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February 4, 2013

Amyloid Imaging Shows Promise for Detecting Cardiac Amyloidosis

Amyloid Imaging Shows Promise for Detecting Cardiac Amyloidosis

Reston, Va. – While amyloid imaging may now be most associated with detecting plaques in the brain, it has the potential to change the way cardiac amyloidosis is diagnosed. According to first-of-its-kind research published in the February issue of The Journal of Nuclear Medicine, positron emission tomography (PET) with 11C-PIB can positively visualize amyloid deposits in the heart. Currently there is no noninvasive test available for specific diagnosis.

Cardiac amyloidosis is a deadly disorder caused by abnormal amyloid deposits in the heart tissue. Early diagnosis before structural change to the heart tissue has occurred is important for disease prognosis and for treatment monitoring. Currently echocardiography is the mainstay of imaging in cardiac amyloidosis; a cardiac biopsy is used to confirm diagnosis.

“Imaging with 11C-PIB provides a non-invasive and specific means of showing distribution of amyloid in an organ. This gives a unique opportunity to follow and monitor therapy, as amyloid deposits in the heart should decrease with successful therapy,” said Gunnar Antoni, PhD, lead author of the study “In Vivo Visualization of Amyloid Deposits in the Heart with 11C-PIB and PET.”

The study included 10 patients diagnosed with cardiac amyloidosis and five healthy individuals. PET/computed tomography (CT) with 11C-PIB was used to visualize amyloid deposits in the heart and with 11C-acetate to measure myocardial blood flow.

Uptake of 11C-PIB was measured 15-25 minutes after injection. Obvious uptake of 11C-PIB was noted in the left ventricle wall of all patients with cardiac amyloidosis, while no uptake was seen in the healthy volunteers. In half of the patients, 11C-PIB was also detected in the right ventricle wall, and nine of the patients had signs of reversible uptake, with a maximum concentration at 10-15 minutes after injection. Myocardial blood flow was significantly lower in patients with cardiac amyloidosis; however, no significant correlation between myocardial blood flow and 11C-PIB uptake was found.

“This study emphasizes the strength of molecular imaging for detecting an underlying and significant molecular aberration in a disease that presents with unspecific symptoms and signs,” noted Antoni. “The potential for molecular imaging to provide valuable information for other diseases is of great value to the field of medicine.”

Authors of the article “In Vivo Visualization of Amyloid Deposits in the Heart with 11C-PIB and PETinclude Gunnar Antoni, Platform for Preclinical PET, Department of Medicinal Chemistry, Uppsala University, Uppsala, Sweden, and PET Centre, Uppsala University Hospital, Uppsala, Sweden; Mark Lubberink, Tanja Kero, Cecilia Wassberg and Jens Sörensen PET Centre, Uppsala University Hospital, Uppsala, Sweden, and Nuclear Medicine and PET, Department of Radiology, Oncology and Radiation Sciences, Uppsala University, Uppsala, Sweden; Sergio Estrada, Platform for Preclinical PET, Department of Medicinal Chemistry, Uppsala University, Uppsala, Sweden; Jan Axelsson, Radiation Physics, Department of Radiation Sciences, Umeå University, Umeå, Sweden; Kristina Carlson and Sara Rosengren, Department of Hematology, Uppsala University Hospital; Uppsala, Sweden; Lars Lindsjö, PET Centre, Uppsala University Hospital, Uppsala, Sweden; Bengt Långström; Department of Biochemistry and Organic Chemistry, Uppsala University, Uppsala, Sweden, Neuropsychopharmacology Unit, Centre for Pharmacology and Therapeutics, Division of Experimental Medicine, Imperial College, London, United Kingdom, and PET and Cyclotron Unit, Department of Nuclear Medicine, Institute of Clinical Research, Odense University Hospital, University of Southern Denmark, Odense, Denmark; Sven-Olof Granstam, Ola Vedin and Gerhard Wikström, Department of Medical Sciences, Uppsala University, Uppsala, Sweden; and Per Westermark, Department of Immunology, Genetics and Pathology, Uppsala University, Uppsala, Sweden.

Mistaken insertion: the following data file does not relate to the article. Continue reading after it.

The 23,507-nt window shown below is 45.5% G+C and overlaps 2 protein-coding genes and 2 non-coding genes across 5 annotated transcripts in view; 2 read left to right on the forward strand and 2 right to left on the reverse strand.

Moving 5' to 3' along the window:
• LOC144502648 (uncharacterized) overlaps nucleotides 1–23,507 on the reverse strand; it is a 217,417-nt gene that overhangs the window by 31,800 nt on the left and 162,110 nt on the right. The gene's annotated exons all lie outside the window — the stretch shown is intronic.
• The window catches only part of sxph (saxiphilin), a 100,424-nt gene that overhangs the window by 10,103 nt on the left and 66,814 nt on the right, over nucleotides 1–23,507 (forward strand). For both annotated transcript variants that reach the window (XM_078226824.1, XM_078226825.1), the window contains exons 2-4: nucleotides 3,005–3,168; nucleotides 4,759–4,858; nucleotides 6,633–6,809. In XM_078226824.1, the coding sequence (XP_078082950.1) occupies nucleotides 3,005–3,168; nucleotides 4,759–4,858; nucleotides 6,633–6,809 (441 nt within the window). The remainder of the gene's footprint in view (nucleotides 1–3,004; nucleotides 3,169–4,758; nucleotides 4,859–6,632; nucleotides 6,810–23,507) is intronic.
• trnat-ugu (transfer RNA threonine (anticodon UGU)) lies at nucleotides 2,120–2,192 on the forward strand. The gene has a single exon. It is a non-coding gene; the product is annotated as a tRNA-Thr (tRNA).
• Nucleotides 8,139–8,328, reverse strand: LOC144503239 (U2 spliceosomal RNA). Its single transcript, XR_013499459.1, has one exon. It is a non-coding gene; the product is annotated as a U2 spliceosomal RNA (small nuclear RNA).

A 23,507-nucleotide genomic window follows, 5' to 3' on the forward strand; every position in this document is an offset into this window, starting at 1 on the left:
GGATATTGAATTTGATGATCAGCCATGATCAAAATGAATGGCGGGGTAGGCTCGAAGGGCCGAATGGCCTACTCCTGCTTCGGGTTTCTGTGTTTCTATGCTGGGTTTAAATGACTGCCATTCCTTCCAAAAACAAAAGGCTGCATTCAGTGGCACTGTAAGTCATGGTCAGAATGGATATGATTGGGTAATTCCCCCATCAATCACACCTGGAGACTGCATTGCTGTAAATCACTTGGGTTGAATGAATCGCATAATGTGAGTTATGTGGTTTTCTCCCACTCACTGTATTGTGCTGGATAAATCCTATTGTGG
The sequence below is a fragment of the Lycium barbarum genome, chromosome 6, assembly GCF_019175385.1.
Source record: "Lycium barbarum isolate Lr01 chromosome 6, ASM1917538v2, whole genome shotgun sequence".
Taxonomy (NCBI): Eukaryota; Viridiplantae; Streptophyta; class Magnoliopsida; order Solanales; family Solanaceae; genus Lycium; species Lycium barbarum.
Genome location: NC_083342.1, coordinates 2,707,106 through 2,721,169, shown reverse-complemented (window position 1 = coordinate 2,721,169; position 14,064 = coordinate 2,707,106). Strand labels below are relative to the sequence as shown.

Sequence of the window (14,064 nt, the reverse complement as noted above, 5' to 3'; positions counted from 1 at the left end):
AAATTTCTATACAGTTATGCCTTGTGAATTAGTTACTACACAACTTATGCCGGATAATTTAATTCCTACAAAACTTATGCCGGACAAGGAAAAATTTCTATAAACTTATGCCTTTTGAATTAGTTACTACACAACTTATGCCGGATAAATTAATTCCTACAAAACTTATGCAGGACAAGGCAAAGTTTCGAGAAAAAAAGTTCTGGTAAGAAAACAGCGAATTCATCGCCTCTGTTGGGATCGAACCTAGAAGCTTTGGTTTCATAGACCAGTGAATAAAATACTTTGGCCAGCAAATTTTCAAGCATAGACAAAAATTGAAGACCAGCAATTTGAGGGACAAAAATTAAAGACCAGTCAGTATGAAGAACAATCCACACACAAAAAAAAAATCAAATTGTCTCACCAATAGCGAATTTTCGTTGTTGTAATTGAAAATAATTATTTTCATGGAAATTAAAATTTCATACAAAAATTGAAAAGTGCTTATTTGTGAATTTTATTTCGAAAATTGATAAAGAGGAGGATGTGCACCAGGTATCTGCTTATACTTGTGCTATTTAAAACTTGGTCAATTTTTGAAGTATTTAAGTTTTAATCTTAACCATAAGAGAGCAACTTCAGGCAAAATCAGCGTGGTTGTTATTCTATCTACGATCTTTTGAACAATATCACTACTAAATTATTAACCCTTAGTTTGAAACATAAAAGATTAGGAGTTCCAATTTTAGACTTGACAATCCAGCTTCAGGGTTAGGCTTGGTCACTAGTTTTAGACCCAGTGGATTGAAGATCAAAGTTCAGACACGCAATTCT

Please visit the SNMMI Newsroom to view the PDF of the study, including images, and more information about molecular imaging and personalized medicine. To schedule an interview with the researchers, please contact Susan Martonik at (703) 652-6773 or smartonik@snmmi.org. Current and past issues of The Journal of Nuclear Medicine can be found online at http://jnm.snmjournals.org.

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About the Society of Nuclear Medicine and Molecular Imaging

The Society of Nuclear Medicine and Molecular Imaging (SNMMI) is an international scientific and medical organization dedicated to raising public awareness about nuclear medicine and molecular imaging, a vital element of today’s medical practice that adds an additional dimension to diagnosis, changing the way common and devastating diseases are understood and treated and helping provide patients with the best health care possible.

SNMMI’s more than 19,000 members set the standard for molecular imaging and nuclear medicine practice by creating guidelines, sharing information through journals and meetings and leading advocacy on key issues that affect molecular imaging and therapy research and practice. For more information, visit www.snmmi.org.

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